“What’s the difference between this wound and that wound?” The biochemical differences between burns of different depth

Tuo Zang1, Daniel A. Broszczak2, Leila Cuttle3, Tony J. Parker4

1Tissue Repair and Regeneration Program, Institute of Health and Biomedical Innovation, School of Biomedical Sciences, Faculty of Health, Queensland University of Technology, Kelvin Grove, Qld, Australia, 4059, t.zang@qut.edu.au
2Tissue Repair and Regeneration Program, Institute of Health and Biomedical Innovation, School of Biomedical Sciences, Faculty of Health, Queensland University of Technology, Kelvin Grove, Qld, Australia, 4059, d.broszczak@qut.edu.au
3Centre for Children’s Burns and Trauma Research, Queensland University of Technology, Institute of Health and Biomedical Innovation at the Centre for Children’s Health Research, South Brisbane, Qld, Australia, 4101, leila.cuttle@qut.edu.au
4Tissue Repair and Regeneration Program, Institute of Health and Biomedical Innovation, School of Biomedical Sciences, Faculty of Health, Queensland University of Technology, Kelvin Grove, Qld, Australia, 4059, t.parker@qut.edu.au

Burn blister fluid analysis provides an opportunity to not only non-invasively investigate the biology of the initial stages of burn injury but also to help uncover novel diagnostics to assist in clinical decision making and perhaps identify new therapeutic approaches to enhance healing.

We have performed a large scale protein and metabolite analysis of paediatric burn wound blister fluids from superficial-, deep-, or full thickness burns. Here we report on the very significant over representation of biochemistry associated with extracellular vesicles and coagulation cascade mediators. We also discuss what this difference in wound biochemistry may reveal about burn biology in the early stages of the burn injury process.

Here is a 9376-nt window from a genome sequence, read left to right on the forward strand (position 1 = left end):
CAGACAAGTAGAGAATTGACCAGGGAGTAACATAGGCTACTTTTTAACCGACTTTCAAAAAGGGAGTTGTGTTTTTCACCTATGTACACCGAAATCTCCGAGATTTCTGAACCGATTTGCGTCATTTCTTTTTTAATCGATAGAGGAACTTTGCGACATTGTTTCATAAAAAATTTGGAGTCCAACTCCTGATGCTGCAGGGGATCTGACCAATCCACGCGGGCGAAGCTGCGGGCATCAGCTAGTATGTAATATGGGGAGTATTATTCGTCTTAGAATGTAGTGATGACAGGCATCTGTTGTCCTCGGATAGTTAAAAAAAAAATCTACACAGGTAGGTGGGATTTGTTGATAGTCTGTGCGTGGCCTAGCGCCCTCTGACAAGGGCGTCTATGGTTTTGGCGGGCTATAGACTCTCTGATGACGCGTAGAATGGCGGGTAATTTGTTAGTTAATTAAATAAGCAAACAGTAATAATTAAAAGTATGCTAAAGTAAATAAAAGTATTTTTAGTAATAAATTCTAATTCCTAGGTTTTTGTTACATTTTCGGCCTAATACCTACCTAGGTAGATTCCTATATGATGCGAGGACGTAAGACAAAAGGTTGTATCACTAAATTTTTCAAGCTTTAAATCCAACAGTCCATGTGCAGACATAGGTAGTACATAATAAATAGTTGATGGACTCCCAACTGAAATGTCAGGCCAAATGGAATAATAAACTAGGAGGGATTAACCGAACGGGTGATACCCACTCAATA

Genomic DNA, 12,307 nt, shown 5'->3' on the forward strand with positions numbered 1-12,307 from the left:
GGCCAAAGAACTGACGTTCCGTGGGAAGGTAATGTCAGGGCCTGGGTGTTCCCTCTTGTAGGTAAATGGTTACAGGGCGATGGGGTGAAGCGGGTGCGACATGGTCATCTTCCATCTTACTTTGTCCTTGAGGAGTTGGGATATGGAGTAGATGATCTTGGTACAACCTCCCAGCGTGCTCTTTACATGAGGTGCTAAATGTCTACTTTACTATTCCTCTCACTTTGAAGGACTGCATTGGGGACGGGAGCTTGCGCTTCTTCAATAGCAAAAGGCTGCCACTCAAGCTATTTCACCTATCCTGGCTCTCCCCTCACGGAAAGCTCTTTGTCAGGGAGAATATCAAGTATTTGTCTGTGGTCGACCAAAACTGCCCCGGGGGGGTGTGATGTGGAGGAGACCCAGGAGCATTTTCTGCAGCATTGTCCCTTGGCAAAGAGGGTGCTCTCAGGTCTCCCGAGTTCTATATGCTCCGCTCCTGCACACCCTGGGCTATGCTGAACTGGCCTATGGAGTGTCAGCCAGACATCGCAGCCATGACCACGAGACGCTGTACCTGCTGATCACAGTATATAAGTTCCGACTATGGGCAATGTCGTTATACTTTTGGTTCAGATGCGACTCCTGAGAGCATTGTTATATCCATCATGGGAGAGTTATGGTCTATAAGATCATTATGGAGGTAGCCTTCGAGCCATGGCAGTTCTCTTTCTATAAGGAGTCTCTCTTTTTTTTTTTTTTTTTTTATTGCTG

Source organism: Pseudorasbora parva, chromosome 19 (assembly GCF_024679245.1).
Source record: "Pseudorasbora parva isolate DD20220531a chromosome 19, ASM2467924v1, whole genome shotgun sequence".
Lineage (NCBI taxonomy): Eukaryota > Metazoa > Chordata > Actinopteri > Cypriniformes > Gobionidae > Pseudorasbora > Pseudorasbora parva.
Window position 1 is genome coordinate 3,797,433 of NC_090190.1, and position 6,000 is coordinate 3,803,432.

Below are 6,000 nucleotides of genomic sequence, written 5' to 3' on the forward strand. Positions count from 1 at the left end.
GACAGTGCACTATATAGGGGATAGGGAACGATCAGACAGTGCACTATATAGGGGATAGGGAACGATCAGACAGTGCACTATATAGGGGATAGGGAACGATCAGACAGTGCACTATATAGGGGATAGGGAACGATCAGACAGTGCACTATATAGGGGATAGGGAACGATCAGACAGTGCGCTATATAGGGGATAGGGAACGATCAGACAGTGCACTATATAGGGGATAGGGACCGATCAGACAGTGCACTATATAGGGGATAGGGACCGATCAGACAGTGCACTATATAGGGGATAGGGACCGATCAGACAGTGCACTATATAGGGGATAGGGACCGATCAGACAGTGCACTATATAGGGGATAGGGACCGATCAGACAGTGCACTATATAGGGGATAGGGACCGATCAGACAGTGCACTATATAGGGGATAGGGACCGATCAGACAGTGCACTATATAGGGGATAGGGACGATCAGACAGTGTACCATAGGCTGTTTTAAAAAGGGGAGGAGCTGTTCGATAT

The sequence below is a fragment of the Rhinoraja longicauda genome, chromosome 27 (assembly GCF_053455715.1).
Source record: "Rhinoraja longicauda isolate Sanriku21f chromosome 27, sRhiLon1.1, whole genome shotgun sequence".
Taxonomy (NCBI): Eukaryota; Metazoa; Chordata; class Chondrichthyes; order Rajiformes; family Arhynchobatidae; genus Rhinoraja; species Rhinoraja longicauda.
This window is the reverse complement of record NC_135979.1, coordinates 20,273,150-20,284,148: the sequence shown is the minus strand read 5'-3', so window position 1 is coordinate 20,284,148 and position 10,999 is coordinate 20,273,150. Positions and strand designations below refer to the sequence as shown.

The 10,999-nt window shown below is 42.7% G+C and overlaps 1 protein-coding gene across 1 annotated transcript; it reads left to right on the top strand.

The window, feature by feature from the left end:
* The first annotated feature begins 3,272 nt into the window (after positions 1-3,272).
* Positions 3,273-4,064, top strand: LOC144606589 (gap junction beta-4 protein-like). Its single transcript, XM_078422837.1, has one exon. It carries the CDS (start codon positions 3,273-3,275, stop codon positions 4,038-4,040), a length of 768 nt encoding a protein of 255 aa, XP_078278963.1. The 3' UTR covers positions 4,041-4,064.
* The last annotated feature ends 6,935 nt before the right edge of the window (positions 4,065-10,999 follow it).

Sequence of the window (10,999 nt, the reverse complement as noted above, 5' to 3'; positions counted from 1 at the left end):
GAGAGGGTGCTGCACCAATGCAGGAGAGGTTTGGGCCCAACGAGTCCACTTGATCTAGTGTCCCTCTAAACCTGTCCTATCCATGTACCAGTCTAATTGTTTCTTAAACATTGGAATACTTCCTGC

Key Words

Paediatric burn, burn depth, proteomics, blister fluid

Biography

Dr Tony Parker is the program leader of the Tissue Repair and Regeneration Program (TRR) at the Institute of Health and Biomedical Innovation (IHBI) at the Queensland University of Technology.  Dr Parker’s conducts proteomics, metabolomics and cellular research into the mechanisms and biochemical implications of tissue injury and recovery processes and of health promoting physical activity. In particular, Dr Parker and his students and colleagues have developed the workflows required for the proteomic and metabolomic investigation of wound and tissue fluids at IHBI, QUT.

About ANZBA

ANZBA is a not for profit organisation and the peak body for health professionals responsible for the care of the burn injured in Australia and New Zealand. ANZBA encourages higher standards of care through education, performance monitoring and research.

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